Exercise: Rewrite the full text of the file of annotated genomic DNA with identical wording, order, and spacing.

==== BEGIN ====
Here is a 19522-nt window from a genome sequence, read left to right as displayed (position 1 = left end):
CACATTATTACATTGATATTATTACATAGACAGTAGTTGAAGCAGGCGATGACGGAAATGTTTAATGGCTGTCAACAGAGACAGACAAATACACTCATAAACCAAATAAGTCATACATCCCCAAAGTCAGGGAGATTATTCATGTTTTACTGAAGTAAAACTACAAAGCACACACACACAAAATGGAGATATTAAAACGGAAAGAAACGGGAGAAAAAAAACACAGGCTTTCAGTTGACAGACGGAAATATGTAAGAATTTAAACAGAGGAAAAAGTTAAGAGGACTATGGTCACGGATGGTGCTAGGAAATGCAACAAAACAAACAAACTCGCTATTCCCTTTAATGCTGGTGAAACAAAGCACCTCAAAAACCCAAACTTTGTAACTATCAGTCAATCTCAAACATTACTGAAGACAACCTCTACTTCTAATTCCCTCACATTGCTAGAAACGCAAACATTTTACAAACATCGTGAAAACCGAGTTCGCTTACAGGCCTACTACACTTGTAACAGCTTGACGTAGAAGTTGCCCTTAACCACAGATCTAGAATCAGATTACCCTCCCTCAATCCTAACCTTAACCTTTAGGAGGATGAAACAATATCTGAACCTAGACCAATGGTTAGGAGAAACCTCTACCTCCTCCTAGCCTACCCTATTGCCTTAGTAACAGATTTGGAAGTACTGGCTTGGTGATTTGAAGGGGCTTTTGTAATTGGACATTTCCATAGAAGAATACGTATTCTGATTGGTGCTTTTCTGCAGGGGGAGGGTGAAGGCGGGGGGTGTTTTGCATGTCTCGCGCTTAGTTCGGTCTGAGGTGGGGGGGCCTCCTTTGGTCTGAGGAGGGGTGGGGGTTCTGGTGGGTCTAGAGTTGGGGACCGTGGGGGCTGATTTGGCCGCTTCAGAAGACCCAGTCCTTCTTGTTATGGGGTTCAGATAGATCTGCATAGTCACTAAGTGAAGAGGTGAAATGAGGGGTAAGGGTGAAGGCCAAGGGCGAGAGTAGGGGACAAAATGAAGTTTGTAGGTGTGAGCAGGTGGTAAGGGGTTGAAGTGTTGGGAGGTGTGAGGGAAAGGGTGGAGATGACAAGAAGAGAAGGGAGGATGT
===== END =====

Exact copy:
Here is a 19522-nt window from a genome sequence, read left to right as displayed (position 1 = left end):
CACATTATTACATTGATATTATTACATAGACAGTAGTTGAAGCAGGCGATGACGGAAATGTTTAATGGCTGTCAACAGAGACAGACAAATACACTCATAAACCAAATAAGTCATACATCCCCAAAGTCAGGGAGATTATTCATGTTTTACTGAAGTAAAACTACAAAGCACACACACACAAAATGGAGATATTAAAACGGAAAGAAACGGGAGAAAAAAAACACAGGCTTTCAGTTGACAGACGGAAATATGTAAGAATTTAAACAGAGGAAAAAGTTAAGAGGACTATGGTCACGGATGGTGCTAGGAAATGCAACAAAACAAACAAACTCGCTATTCCCTTTAATGCTGGTGAAACAAAGCACCTCAAAAACCCAAACTTTGTAACTATCAGTCAATCTCAAACATTACTGAAGACAACCTCTACTTCTAATTCCCTCACATTGCTAGAAACGCAAACATTTTACAAACATCGTGAAAACCGAGTTCGCTTACAGGCCTACTACACTTGTAACAGCTTGACGTAGAAGTTGCCCTTAACCACAGATCTAGAATCAGATTACCCTCCCTCAATCCTAACCTTAACCTTTAGGAGGATGAAACAATATCTGAACCTAGACCAATGGTTAGGAGAAACCTCTACCTCCTCCTAGCCTACCCTATTGCCTTAGTAACAGATTTGGAAGTACTGGCTTGGTGATTTGAAGGGGCTTTTGTAATTGGACATTTCCATAGAAGAATACGTATTCTGATTGGTGCTTTTCTGCAGGGGGAGGGTGAAGGCGGGGGGTGTTTTGCATGTCTCGCGCTTAGTTCGGTCTGAGGTGGGGGGGCCTCCTTTGGTCTGAGGAGGGGTGGGGGTTCTGGTGGGTCTAGAGTTGGGGACCGTGGGGGCTGATTTGGCCGCTTCAGAAGACCCAGTCCTTCTTGTTATGGGGTTCAGATAGATCTGCATAGTCACTAAGTGAAGAGGTGAAATGAGGGGTAAGGGTGAAGGCCAAGGGCGAGAGTAGGGGACAAAATGAAGTTTGTAGGTGTGAGCAGGTGGTAAGGGGTTGAAGTGTTGGGAGGTGTGAGGGAAAGGGTGGAGATGACAAGAAGAGAAGGGAGGATGT